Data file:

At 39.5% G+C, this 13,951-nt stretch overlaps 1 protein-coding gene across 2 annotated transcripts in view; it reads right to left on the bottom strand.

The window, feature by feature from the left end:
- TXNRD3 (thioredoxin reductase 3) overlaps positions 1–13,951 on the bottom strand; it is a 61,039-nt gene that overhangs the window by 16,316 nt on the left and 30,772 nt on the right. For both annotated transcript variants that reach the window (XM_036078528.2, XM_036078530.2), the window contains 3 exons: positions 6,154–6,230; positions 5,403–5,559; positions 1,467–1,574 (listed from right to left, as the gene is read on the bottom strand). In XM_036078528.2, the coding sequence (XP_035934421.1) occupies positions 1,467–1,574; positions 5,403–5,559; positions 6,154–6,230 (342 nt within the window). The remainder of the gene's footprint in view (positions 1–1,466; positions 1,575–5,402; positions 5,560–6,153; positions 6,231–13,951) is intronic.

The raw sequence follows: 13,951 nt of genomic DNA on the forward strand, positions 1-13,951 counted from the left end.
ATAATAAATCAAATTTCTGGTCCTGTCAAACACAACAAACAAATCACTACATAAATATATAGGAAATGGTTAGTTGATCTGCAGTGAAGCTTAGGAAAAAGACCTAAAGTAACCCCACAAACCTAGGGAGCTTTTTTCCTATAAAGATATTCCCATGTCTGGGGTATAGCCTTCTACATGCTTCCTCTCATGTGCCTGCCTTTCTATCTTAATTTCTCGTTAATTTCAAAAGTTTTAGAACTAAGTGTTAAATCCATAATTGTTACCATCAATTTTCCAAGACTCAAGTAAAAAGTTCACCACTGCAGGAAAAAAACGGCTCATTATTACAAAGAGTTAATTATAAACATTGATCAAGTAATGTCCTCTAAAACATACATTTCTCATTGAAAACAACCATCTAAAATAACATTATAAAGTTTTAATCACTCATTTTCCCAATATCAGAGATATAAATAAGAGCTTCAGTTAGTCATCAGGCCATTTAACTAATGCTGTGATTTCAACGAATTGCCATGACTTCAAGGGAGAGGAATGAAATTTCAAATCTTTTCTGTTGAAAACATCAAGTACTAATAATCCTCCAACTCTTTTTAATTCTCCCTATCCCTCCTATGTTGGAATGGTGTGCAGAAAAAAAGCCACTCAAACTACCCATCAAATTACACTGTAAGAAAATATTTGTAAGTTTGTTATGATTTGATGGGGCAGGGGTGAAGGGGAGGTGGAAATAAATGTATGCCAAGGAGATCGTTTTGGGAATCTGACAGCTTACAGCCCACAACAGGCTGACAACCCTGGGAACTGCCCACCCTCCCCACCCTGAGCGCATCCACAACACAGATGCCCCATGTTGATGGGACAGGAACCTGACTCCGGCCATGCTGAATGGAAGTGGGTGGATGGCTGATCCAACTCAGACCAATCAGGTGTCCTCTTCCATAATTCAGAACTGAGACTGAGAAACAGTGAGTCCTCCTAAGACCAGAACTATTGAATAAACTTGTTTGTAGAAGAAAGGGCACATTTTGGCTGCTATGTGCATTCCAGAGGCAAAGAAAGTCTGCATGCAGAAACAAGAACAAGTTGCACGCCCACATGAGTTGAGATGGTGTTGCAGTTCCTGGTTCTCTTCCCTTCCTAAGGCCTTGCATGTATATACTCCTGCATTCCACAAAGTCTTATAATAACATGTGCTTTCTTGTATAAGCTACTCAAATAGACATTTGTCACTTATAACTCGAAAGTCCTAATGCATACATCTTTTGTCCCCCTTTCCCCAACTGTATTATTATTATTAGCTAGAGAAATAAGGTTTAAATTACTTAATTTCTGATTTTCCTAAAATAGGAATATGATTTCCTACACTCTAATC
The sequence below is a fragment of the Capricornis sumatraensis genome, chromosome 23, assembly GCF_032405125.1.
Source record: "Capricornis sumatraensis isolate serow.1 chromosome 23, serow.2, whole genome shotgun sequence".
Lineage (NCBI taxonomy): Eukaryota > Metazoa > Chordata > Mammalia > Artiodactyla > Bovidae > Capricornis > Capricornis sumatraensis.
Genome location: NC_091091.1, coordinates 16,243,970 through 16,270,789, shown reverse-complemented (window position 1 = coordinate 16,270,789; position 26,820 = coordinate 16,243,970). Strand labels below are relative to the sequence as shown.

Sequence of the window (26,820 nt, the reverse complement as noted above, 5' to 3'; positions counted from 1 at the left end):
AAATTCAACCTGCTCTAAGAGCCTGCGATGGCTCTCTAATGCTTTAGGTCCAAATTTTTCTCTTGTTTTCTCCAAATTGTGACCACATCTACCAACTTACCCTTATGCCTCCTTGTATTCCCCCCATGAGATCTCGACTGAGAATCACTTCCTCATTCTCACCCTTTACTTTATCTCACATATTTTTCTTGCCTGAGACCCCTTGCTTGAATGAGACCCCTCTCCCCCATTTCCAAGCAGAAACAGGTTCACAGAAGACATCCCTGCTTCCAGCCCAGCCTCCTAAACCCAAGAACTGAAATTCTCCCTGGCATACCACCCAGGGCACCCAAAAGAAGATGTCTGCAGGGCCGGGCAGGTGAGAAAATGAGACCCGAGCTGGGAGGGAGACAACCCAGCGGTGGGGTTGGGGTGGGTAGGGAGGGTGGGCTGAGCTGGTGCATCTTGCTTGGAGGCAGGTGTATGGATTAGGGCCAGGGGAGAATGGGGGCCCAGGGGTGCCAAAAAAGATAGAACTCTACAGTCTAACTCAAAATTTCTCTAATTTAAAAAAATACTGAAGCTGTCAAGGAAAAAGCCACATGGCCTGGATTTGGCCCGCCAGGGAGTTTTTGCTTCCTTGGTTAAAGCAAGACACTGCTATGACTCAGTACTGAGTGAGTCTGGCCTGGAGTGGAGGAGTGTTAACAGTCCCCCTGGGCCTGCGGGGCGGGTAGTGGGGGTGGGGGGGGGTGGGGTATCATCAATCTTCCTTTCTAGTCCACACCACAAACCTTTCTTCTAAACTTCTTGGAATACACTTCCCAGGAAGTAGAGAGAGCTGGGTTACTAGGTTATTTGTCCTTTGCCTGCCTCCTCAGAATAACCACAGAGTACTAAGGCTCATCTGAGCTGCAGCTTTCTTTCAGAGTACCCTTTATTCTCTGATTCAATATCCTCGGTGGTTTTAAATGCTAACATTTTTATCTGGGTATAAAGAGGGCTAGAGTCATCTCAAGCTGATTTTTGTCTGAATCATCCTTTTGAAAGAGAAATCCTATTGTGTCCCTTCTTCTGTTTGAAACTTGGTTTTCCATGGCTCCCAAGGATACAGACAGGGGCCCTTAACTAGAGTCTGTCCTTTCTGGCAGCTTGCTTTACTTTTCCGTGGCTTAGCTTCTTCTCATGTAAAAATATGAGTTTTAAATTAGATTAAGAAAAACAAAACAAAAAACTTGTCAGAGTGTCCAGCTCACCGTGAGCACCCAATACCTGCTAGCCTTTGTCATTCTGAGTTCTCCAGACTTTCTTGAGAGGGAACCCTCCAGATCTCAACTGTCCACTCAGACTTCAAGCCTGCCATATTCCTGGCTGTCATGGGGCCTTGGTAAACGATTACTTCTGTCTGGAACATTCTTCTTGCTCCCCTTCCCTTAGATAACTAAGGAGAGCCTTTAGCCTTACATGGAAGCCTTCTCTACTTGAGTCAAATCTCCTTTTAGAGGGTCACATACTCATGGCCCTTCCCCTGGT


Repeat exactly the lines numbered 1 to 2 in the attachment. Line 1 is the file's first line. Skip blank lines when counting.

At 39.5% G+C, this 13,951-nt stretch overlaps 1 protein-coding gene across 2 annotated transcripts in view; it reads right to left on the bottom strand.

The window, feature by feature from the left end: